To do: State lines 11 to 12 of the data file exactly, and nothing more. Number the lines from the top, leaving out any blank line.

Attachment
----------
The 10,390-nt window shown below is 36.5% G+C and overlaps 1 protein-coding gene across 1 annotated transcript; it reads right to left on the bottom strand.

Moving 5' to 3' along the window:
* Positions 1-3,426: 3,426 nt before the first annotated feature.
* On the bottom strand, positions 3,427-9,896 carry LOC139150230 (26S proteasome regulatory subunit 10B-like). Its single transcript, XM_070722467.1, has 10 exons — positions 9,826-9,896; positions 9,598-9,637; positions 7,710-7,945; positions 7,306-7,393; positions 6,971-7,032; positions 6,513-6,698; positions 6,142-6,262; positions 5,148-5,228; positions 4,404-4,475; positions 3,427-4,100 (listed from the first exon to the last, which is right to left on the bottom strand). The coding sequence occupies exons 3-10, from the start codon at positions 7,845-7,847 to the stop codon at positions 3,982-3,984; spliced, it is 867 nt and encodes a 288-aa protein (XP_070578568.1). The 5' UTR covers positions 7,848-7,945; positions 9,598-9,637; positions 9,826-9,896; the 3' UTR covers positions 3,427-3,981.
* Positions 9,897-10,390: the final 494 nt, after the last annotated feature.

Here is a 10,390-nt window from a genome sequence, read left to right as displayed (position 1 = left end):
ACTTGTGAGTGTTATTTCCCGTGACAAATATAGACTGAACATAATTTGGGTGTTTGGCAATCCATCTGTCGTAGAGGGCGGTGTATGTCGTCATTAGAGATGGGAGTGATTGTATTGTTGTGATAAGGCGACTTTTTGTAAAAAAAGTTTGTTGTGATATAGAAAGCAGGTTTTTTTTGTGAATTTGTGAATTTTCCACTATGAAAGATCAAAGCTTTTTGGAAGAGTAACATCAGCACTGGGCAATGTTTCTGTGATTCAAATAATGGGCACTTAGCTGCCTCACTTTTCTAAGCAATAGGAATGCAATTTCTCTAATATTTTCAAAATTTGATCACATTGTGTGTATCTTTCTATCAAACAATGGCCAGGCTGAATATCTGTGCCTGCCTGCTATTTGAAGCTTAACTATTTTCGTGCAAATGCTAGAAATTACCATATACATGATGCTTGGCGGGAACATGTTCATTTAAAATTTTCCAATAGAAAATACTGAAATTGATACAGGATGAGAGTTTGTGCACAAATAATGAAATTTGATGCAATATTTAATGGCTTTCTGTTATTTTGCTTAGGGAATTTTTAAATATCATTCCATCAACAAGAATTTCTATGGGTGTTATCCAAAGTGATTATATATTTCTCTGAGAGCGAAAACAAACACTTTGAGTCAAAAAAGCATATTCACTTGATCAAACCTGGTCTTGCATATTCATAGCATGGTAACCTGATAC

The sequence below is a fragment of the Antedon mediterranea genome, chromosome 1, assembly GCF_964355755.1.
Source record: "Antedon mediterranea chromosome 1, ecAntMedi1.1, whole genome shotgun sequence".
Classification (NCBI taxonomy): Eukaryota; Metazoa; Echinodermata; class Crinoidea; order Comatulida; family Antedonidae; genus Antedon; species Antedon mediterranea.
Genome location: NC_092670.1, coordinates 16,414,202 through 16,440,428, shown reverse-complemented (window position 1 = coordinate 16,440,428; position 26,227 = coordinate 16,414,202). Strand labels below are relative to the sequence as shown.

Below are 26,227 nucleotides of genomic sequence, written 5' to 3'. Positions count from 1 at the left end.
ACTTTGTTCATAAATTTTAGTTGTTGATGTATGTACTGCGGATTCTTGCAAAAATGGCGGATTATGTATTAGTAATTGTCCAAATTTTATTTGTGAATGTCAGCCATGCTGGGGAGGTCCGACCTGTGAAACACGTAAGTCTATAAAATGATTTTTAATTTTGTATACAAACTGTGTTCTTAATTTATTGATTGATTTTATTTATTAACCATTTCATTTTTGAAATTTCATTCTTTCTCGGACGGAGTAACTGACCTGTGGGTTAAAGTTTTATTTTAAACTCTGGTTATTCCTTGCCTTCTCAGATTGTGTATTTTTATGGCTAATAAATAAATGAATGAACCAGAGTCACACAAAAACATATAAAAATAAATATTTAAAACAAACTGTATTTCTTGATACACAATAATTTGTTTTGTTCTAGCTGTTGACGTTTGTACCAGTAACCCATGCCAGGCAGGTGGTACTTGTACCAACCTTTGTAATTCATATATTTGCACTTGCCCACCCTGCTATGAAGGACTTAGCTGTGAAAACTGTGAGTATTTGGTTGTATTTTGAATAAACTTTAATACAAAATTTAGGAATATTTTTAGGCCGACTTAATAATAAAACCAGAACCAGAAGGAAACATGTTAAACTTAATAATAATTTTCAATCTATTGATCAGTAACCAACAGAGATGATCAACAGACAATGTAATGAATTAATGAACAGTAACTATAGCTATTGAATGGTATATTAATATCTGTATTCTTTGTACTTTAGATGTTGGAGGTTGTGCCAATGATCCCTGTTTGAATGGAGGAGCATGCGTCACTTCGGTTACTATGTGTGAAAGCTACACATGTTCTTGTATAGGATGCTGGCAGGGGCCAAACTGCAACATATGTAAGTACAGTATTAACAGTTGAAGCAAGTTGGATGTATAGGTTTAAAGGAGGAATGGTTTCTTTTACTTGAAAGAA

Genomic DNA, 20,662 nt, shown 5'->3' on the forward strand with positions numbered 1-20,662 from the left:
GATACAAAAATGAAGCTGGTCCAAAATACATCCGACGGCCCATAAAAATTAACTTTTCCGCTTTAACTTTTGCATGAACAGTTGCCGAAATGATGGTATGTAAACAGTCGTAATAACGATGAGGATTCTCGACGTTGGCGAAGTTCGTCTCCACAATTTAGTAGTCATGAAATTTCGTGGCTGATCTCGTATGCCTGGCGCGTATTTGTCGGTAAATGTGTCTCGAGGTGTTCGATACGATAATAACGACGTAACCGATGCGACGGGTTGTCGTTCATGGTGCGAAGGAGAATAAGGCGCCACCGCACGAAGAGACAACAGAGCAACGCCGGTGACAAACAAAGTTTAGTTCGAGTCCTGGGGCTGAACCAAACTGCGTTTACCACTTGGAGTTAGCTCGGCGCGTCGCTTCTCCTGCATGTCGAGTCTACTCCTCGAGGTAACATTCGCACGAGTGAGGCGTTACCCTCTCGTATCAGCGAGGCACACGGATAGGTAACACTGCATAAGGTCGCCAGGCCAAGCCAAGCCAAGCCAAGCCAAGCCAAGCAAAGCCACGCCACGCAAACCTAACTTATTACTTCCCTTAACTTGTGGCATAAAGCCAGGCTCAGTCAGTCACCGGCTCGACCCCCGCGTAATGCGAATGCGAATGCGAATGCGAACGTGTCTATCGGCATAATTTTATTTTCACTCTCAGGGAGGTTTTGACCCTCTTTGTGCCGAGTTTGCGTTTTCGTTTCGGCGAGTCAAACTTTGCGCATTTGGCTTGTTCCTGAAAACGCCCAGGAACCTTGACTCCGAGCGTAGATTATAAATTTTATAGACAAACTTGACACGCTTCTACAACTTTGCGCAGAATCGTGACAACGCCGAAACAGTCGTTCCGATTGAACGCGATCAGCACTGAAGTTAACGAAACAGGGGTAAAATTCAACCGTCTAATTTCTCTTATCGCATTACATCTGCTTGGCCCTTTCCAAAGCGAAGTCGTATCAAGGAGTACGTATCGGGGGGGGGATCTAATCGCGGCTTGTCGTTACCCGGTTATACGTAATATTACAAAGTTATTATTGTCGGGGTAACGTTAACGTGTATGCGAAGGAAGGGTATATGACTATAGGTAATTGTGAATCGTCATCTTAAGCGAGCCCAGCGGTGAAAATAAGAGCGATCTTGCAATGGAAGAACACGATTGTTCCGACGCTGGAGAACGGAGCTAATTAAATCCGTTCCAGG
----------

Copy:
Genome location: NC_092670.1, coordinates 16,414,202 through 16,440,428, shown reverse-complemented (window position 1 = coordinate 16,440,428; position 26,227 = coordinate 16,414,202). Strand labels below are relative to the sequence as shown.

Below are 26,227 nucleotides of genomic sequence, written 5' to 3'. Positions count from 1 at the left end.